Oh, but that’s not it, no sir. Drugs Are Bad For You pulls you (not You, you) into the mind of You, and boy, is it fucked up. You eventually meets Her, who seems to be someone You held in high esteem, and she is the main source of mystery and motivation for You (aside from not being eaten alive by Them). I won’t delve deeper, simply because I can’t. Most questions you might have about You’s past life, current state of mind or encounters are never answered objectively, materializing instead as inside-out renditions of Thriller, a shady cat-comics lover in an overcoat, the lovechild of Pee-Wee Herman and Billy, and a man in a suit with a cardboard box on his head.

Took the words right out of my mouth.


I like it. I like it a lot. Daddy’s Gonna Rape You is tough. Some small things aren’t easy to notice, but I like how something as simple as ammo or flashlight battery replenishment are embedded into the surrealism of the game. There are some details going on you might miss the opportunity to act on at first. Along with the multiple endings, this provides good replay value. The save mechanics make sense, the shortcuts back to the only place you can save in are well positioned and scarce enough to make You’s journey a challenge, and you always have the choice between being sneaky or shooting everything that moves. This last point is many times ruined in games when the choices are too unbalanced, especially in the case of stealth being an easy choice over melee as deadly as storming a bunker alone with a pocketknife. Can’t See Shit, Captain features no controller support, though. It’s fine on keyboard, but it wouldn’t hurt to have that little extra for controller-nuts like me. Joy2Key it is.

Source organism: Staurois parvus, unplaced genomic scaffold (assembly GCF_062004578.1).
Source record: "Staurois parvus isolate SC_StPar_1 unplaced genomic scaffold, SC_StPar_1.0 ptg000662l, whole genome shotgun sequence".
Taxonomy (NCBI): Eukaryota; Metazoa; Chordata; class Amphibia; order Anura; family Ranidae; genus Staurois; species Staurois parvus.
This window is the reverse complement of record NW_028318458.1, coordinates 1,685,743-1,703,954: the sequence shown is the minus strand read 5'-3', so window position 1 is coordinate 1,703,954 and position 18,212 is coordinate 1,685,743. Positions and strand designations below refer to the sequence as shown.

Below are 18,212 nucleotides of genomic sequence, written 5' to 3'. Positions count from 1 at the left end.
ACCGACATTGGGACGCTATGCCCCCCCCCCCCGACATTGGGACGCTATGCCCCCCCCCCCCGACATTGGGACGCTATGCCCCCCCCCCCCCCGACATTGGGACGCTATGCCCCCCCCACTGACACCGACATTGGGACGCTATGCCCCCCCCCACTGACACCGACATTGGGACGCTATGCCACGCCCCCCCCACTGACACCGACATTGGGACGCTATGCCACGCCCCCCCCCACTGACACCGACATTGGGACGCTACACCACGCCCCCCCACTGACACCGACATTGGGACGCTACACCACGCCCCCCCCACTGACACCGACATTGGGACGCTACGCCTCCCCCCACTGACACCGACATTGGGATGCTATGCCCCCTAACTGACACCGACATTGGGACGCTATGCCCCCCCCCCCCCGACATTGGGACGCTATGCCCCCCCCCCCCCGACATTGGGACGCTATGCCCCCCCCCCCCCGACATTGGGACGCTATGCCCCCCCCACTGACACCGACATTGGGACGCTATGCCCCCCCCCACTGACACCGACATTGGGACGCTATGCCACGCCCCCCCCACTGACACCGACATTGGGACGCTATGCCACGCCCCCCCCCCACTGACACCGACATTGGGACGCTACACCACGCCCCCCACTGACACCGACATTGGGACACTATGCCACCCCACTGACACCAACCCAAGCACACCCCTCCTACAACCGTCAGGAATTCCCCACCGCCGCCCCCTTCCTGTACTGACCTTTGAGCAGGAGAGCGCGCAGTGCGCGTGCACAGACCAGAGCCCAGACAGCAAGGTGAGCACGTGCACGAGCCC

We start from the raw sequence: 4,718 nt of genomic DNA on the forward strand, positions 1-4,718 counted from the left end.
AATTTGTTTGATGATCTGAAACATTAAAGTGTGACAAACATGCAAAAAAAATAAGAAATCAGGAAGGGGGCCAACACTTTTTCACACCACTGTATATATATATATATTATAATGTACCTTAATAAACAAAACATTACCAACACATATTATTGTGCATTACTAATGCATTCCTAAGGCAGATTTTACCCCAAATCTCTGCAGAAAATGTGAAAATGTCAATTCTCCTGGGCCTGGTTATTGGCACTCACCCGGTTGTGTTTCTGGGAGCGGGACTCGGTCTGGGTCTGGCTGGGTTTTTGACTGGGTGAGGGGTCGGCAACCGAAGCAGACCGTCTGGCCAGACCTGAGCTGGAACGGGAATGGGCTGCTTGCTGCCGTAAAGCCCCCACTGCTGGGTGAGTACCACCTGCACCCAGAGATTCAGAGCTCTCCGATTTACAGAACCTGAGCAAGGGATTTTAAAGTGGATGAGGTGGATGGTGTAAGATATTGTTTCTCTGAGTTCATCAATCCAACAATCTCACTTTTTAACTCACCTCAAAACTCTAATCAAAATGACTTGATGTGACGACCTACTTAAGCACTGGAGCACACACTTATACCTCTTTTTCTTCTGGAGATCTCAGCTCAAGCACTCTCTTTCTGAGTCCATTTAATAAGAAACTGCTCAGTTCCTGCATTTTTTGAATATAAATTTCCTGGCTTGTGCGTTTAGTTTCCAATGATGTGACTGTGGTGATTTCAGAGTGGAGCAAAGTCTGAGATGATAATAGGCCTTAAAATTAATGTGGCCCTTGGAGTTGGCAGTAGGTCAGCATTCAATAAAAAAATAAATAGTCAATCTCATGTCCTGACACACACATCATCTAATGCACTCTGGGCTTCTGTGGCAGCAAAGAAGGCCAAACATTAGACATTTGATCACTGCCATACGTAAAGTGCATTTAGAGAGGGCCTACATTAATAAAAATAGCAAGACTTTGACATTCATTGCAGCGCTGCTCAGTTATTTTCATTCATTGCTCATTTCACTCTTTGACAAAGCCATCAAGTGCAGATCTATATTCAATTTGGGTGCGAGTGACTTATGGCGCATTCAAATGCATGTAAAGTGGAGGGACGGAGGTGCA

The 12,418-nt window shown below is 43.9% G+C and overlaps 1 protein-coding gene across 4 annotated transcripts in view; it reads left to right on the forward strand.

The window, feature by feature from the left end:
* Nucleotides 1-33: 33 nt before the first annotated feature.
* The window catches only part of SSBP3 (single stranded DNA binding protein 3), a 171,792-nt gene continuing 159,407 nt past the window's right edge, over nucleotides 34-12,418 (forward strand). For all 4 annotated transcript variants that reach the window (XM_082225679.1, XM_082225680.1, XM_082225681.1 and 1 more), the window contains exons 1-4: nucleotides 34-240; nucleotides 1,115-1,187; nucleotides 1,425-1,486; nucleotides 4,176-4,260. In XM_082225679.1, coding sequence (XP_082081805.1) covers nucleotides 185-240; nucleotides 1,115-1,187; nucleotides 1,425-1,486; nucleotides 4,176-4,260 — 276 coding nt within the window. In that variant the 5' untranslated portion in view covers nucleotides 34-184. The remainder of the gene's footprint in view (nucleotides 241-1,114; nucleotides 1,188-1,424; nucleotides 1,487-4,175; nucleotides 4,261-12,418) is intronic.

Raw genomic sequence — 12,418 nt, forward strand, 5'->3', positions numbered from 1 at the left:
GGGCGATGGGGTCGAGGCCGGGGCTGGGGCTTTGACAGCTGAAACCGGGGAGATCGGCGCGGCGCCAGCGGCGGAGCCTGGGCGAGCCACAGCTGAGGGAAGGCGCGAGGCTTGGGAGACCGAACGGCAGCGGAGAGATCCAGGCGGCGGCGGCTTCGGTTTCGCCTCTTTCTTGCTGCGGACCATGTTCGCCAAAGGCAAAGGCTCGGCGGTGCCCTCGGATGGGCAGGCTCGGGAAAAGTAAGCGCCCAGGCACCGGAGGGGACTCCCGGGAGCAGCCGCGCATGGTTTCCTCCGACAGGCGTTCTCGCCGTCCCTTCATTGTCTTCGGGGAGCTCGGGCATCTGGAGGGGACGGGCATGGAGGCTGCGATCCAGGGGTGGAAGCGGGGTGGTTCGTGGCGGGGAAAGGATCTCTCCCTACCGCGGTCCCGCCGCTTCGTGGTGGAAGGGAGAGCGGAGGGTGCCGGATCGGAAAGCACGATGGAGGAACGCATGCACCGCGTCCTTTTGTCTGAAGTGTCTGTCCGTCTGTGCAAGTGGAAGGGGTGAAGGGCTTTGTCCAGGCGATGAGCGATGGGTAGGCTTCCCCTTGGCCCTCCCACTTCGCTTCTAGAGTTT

Another thing I love in Mommy’s Gonna Cut You is the absence of a GUI besides the inventory. No bars, no meters, no points, nothing. You is You, you become You, no interferences, no idiotic sanity accounting, no control, no idea of when You’ll start feeling hungry, tired, nothing at all. You are stripped bare of anything that could possibly distract you from You’s point of view, therefore guaranteeing total immersion, which is what a horror game is supposed to deliver. I won’t be scared if I’m simply told that my character just crapped his pants. That’s what sanity meters do. They’re pantscrapping measurement tools, and that’s pure, extra virgin and unprocessed bollocks. If you want me to crap my pants, then make the game do so. Even if you don’t want that, even if you just want me to jump from time to time, to leak one or two drops of pee, to shiver a bit, to lay an egg, whatever, just make the game itself, its environment, events, characters and story have that effect on me. A sanity meter is the equivalent of an “applause” sign at live shows: shallow, insincere emotion, and a waste of everyone’s time, vocal chords, and skin cells.

The Matrix doesn’t seem so bad anymore, now does it?


The Magic School Bus works so well, in fact, that it doesn’t even need fancy graphics to keep you on edge. It’s not something that will rape your mind with horrifying nightmares for a month, far from that, but while that was never a requirement, it still does a better job than many games with modern graphics. The music, also by Jasper Byrne, accomplishes this masterfully. Hell, all of the audio is spot on. I didn’t know a vacuum cleaner could sound like that.